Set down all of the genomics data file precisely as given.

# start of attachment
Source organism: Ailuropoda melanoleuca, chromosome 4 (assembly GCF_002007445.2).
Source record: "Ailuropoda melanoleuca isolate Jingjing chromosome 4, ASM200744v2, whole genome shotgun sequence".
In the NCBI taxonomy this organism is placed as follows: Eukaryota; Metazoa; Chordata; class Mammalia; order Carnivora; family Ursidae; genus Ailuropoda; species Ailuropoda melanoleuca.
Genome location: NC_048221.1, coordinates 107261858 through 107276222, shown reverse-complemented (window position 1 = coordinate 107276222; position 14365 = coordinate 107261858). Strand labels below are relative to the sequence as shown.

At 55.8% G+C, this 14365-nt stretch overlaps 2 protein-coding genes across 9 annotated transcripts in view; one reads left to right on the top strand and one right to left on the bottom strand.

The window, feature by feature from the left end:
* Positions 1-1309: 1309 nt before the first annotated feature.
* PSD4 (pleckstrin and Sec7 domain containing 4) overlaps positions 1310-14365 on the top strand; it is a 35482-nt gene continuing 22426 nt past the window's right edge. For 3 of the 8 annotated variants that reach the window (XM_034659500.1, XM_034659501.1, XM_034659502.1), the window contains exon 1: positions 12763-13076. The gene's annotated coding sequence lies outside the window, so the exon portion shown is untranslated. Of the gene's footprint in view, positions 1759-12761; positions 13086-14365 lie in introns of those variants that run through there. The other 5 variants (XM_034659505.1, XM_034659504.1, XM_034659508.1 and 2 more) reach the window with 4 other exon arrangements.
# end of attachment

Source organism: Ailuropoda melanoleuca, chromosome 4 (assembly GCF_002007445.2).
Source record: "Ailuropoda melanoleuca isolate Jingjing chromosome 4, ASM200744v2, whole genome shotgun sequence".
In the NCBI taxonomy this organism is placed as follows: Eukaryota; Metazoa; Chordata; class Mammalia; order Carnivora; family Ursidae; genus Ailuropoda; species Ailuropoda melanoleuca.
Genome location: NC_048221.1, coordinates 107261858 through 107276222, shown reverse-complemented (window position 1 = coordinate 107276222; position 14365 = coordinate 107261858). Strand labels below are relative to the sequence as shown.

At 55.8% G+C, this 14365-nt stretch overlaps 2 protein-coding genes across 9 annotated transcripts in view; one reads left to right on the top strand and one right to left on the bottom strand.

The window, feature by feature from the left end:
* Positions 1-1309: 1309 nt before the first annotated feature.
* PSD4 (pleckstrin and Sec7 domain containing 4) overlaps positions 1310-14365 on the top strand; it is a 35482-nt gene continuing 22426 nt past the window's right edge. For 3 of the 8 annotated variants that reach the window (XM_034659500.1, XM_034659501.1, XM_034659502.1), the window contains exon 1: positions 12763-13076. The gene's annotated coding sequence lies outside the window, so the exon portion shown is untranslated. Of the gene's footprint in view, positions 1759-12761; positions 13086-14365 lie in introns of those variants that run through there. The other 5 variants (XM_034659505.1, XM_034659504.1, XM_034659508.1 and 2 more) reach the window with 4 other exon arrangements.